In Toit, the boolean type is
bool and its two values are written
Whenever built-in constructs need to evaluate a condition (for example in an
if or a
while), then Toit first "boolifies" the given value. The values
null are treated like
false and every other value is converted
So in a condition context,
null is falsy and other non-booleans are truthy.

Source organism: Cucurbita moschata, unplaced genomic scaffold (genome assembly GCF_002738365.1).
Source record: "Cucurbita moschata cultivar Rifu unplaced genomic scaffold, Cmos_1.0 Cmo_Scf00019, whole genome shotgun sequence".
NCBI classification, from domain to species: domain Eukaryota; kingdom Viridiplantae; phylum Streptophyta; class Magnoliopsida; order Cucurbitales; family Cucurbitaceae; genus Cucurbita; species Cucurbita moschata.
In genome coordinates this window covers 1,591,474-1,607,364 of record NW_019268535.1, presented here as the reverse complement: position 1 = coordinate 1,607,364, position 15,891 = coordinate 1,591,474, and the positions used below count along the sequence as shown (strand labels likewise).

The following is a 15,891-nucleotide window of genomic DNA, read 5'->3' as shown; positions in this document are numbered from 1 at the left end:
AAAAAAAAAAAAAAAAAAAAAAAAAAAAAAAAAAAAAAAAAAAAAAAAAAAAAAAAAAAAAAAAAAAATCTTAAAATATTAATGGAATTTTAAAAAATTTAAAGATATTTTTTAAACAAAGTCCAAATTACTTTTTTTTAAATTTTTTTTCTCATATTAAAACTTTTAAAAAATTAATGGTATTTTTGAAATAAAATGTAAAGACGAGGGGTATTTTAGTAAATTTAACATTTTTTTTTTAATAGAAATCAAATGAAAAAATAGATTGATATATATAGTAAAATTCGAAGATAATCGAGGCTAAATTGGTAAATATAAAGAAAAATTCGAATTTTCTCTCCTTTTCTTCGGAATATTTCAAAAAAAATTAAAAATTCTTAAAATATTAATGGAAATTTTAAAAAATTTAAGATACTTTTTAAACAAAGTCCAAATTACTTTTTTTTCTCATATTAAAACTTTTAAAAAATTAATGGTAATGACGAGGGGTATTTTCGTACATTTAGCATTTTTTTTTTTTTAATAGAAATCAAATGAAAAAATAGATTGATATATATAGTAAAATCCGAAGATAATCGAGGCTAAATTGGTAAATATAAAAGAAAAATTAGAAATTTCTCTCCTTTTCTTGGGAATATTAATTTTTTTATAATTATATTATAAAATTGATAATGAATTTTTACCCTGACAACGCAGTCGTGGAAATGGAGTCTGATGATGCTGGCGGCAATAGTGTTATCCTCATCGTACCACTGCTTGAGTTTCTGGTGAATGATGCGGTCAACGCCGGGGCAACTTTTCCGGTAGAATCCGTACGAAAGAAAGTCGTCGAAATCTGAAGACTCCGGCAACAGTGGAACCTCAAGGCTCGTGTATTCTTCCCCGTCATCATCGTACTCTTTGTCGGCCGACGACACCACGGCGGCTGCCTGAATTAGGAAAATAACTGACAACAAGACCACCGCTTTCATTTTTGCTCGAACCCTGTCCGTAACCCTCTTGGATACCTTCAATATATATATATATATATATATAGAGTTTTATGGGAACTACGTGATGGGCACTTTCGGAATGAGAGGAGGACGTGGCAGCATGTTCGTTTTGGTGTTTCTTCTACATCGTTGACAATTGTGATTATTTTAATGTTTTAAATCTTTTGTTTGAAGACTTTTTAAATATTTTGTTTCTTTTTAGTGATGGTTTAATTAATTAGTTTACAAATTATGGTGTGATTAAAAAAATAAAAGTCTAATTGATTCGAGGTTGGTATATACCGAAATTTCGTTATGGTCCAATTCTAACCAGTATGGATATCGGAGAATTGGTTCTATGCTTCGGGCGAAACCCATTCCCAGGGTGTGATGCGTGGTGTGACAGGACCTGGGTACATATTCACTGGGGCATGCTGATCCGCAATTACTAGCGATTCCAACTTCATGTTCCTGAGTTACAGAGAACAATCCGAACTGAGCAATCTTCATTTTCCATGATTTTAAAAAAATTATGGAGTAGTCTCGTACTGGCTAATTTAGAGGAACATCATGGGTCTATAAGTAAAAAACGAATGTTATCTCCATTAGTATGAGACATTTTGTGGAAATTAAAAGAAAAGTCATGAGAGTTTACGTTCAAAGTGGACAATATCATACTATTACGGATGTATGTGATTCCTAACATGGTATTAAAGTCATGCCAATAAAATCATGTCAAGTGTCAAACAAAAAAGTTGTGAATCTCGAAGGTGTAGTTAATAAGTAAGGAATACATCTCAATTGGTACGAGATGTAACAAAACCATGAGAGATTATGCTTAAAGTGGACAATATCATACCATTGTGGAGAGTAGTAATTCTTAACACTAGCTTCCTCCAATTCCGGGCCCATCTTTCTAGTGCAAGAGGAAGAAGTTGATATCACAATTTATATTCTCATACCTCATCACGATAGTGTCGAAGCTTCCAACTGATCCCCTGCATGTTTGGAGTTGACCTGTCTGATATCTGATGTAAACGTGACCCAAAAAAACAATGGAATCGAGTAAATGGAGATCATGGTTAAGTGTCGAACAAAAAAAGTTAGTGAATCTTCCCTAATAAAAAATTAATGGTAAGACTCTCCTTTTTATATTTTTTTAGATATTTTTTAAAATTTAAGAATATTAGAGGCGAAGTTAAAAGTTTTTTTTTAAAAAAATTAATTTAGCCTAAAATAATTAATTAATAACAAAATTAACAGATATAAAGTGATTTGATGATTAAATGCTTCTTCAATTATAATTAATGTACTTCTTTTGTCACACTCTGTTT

main: t := true if t: print "This is printed because t boolifies to true." f := false if f: // 'f' boolifies to false. unreachable n := null if n: // null in a condition boolifies to false. unreachable str := "" if str: // Strings, like every non-false non-null, object // boolify to true. print "This branch is executed." z := 0 if z: // As before: 0, neither being false, nor being null, is // boolified to true. print "This branch is executed" list :=  if list: print "This branch is reached" // Boolification only occurs in `if`, `for`, and `while` // conditions, and the first operand of the ternary `?:` // operator: b1 /bool := null // Error: null is not a bool! b2 /bool := s // Error: A string is not a bool! b3 /bool := z // Error: A number is not a bool! b4 /bool := list // Error: A list is not a bool! print (list ? "foo" : "bar") // Prints "foo", because lists are truthy. print (null ? "foo" : "bar") // Prints "bar", because null is falsy. print (0 ? "foo" : "bar") // Prints "foo", because zero is truthy.